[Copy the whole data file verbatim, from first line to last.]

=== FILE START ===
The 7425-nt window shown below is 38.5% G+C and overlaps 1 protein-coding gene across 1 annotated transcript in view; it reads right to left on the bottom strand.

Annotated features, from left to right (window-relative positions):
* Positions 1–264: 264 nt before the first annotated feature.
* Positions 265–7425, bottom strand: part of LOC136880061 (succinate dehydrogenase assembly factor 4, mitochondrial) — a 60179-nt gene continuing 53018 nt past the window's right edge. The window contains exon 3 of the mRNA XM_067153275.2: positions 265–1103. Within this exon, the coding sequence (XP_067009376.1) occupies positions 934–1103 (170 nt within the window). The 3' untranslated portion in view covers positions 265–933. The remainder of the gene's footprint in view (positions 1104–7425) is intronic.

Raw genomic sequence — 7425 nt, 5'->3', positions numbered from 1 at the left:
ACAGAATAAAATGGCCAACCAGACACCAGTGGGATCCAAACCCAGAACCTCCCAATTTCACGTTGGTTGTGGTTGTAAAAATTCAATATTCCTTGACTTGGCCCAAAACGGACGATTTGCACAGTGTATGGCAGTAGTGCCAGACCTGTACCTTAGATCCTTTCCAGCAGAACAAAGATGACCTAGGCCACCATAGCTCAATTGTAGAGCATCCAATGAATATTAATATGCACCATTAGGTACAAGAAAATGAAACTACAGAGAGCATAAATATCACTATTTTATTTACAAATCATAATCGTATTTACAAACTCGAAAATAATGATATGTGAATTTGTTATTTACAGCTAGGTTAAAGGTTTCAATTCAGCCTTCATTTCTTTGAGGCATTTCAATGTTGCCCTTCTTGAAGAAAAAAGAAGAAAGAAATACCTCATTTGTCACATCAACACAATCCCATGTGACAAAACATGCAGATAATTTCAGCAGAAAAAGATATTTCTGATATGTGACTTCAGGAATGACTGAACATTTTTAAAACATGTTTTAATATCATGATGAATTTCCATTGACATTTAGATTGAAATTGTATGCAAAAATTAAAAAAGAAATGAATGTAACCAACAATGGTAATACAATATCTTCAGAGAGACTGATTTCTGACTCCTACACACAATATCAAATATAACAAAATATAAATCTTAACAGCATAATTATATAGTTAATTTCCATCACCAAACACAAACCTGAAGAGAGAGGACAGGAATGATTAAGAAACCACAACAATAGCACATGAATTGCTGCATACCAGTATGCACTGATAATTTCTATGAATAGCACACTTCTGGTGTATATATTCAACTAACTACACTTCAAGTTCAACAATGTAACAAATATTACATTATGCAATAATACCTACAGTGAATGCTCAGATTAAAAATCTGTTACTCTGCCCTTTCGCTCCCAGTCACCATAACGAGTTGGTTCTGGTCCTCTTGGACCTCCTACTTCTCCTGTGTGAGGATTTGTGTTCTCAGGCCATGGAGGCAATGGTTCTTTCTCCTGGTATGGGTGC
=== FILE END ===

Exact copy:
The 7425-nt window shown below is 38.5% G+C and overlaps 1 protein-coding gene across 1 annotated transcript in view; it reads right to left on the bottom strand.

Annotated features, from left to right (window-relative positions):
* Positions 1–264: 264 nt before the first annotated feature.
* Positions 265–7425, bottom strand: part of LOC136880061 (succinate dehydrogenase assembly factor 4, mitochondrial) — a 60179-nt gene continuing 53018 nt past the window's right edge. The window contains exon 3 of the mRNA XM_067153275.2: positions 265–1103. Within this exon, the coding sequence (XP_067009376.1) occupies positions 934–1103 (170 nt within the window). The 3' untranslated portion in view covers positions 265–933. The remainder of the gene's footprint in view (positions 1104–7425) is intronic.

Raw genomic sequence — 7425 nt, 5'->3', positions numbered from 1 at the left:
ACAGAATAAAATGGCCAACCAGACACCAGTGGGATCCAAACCCAGAACCTCCCAATTTCACGTTGGTTGTGGTTGTAAAAATTCAATATTCCTTGACTTGGCCCAAAACGGACGATTTGCACAGTGTATGGCAGTAGTGCCAGACCTGTACCTTAGATCCTTTCCAGCAGAACAAAGATGACCTAGGCCACCATAGCTCAATTGTAGAGCATCCAATGAATATTAATATGCACCATTAGGTACAAGAAAATGAAACTACAGAGAGCATAAATATCACTATTTTATTTACAAATCATAATCGTATTTACAAACTCGAAAATAATGATATGTGAATTTGTTATTTACAGCTAGGTTAAAGGTTTCAATTCAGCCTTCATTTCTTTGAGGCATTTCAATGTTGCCCTTCTTGAAGAAAAAAGAAGAAAGAAATACCTCATTTGTCACATCAACACAATCCCATGTGACAAAACATGCAGATAATTTCAGCAGAAAAAGATATTTCTGATATGTGACTTCAGGAATGACTGAACATTTTTAAAACATGTTTTAATATCATGATGAATTTCCATTGACATTTAGATTGAAATTGTATGCAAAAATTAAAAAAGAAATGAATGTAACCAACAATGGTAATACAATATCTTCAGAGAGACTGATTTCTGACTCCTACACACAATATCAAATATAACAAAATATAAATCTTAACAGCATAATTATATAGTTAATTTCCATCACCAAACACAAACCTGAAGAGAGAGGACAGGAATGATTAAGAAACCACAACAATAGCACATGAATTGCTGCATACCAGTATGCACTGATAATTTCTATGAATAGCACACTTCTGGTGTATATATTCAACTAACTACACTTCAAGTTCAACAATGTAACAAATATTACATTATGCAATAATACCTACAGTGAATGCTCAGATTAAAAATCTGTTACTCTGCCCTTTCGCTCCCAGTCACCATAACGAGTTGGTTCTGGTCCTCTTGGACCTCCTACTTCTCCTGTGTGAGGATTTGTGTTCTCAGGCCATGGAGGCAATGGTTCTTTCTCCTGGTATGGGTGC